Blog | January 20, 2017 | Fletcher Tembo

In December 2016, Making All Voices Count director Dr Fletcher Tembo participated at the 'Civic Tech: The Tech Community as a Social Accountability Interlocutor for Better Results' seminar at the World Bank.

Following the seminar, he discussed with the Global Partnership for Social Accountability how developments in technology and innovation have created a new generation of social accountability. 

During your presentation, you quoted Tom Carothers saying that transparency doesn't necessarily lead to accountability, and that technology is a means to an end, not an end in itself. Can you share lessons learned on the role and limitations of technology?

Often we have seen that technology is used for information-sharing – getting information to more people quicker. So we have the ability to put that information out there – and I’m not saying actively sharing it, but simply putting it out there for people to find. It could be through radio or through SMS. The challenge becomes, what do people do with that information? So our lessons are that most often, where there is some difference in terms of government responsiveness or using information, governments would only do something different when they’re already willing to go in that direction anyway. But where you want to do something that they don’t want to do, then it becomes difficult because then we start working with different incentives. However, most of our work needs to bring people together and to have more inclusiveness, including women and children, and they need to have a voice to engage and hold government to account. That’s a different proposition from sharing information. It helps but it’s not a complete picture.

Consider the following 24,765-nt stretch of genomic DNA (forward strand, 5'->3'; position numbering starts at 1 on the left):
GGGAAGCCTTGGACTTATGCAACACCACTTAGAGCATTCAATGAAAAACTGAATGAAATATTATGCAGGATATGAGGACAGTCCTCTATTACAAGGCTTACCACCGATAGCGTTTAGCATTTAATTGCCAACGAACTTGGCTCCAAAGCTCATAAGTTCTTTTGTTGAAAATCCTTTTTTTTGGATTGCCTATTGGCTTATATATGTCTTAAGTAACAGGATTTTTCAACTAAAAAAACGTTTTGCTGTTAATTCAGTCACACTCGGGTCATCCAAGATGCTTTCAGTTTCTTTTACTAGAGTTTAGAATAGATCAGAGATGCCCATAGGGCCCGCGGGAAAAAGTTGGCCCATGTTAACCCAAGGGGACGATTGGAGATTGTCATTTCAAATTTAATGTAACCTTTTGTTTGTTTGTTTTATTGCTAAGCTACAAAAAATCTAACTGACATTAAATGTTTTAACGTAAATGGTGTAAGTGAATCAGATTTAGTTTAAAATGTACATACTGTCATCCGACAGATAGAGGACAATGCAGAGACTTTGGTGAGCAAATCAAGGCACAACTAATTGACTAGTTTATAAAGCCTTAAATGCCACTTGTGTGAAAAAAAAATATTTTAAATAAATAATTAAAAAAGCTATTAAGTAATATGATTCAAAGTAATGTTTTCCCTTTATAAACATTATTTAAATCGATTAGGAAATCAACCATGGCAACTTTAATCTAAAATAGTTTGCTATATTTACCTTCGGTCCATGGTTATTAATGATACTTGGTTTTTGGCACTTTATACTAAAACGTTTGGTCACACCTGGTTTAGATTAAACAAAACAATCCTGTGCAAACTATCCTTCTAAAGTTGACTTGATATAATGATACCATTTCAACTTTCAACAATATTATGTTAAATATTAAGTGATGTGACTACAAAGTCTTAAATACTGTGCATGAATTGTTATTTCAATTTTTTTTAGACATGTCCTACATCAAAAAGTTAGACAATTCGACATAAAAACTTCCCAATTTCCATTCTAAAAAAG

You also discussed “disruptive innovation.” Disruptive ideas challenge the status quo, and often involve technology and entrepreneurship. Would you say that the future of Social Accountability lies here, or in more traditional NGO work?

I would say so, because accountability problems, other than transparency, tend to be systemic. And by systemic, we’re not talking about the formal way in which something has been described or the way policy has been written, like in Kenya. Mostly those things can look very progressive, but behind the formal systems are relationships that can be very subversive or corrupt.  So the disruption I’m talking about is firstly being able to expose what is actually happening there.  Technology can do this in a very neutral way, and then actions can be taken which may lead to being able to holding governments accountable.

What lessons were learned in more than four years of implementation?

There have been a number of lessons. Firstly, success comes from understanding government willingness, so you’ve got to do your homework and understand what government is trying to do and what their incentives are. The more you understand those, the more you can bring them into that space. Though to get that responsiveness, there needs to be more of these technologies and civil society coalitions that build on each other’s strengths. Using entrepreneurship and innovativeness that come from civic tech, innovations that come from civil society, and collaborating with the champions of change within the government and private sector – the more you bring all of these actors together, the more they will co-create ideas and address issues, and the more effective you become.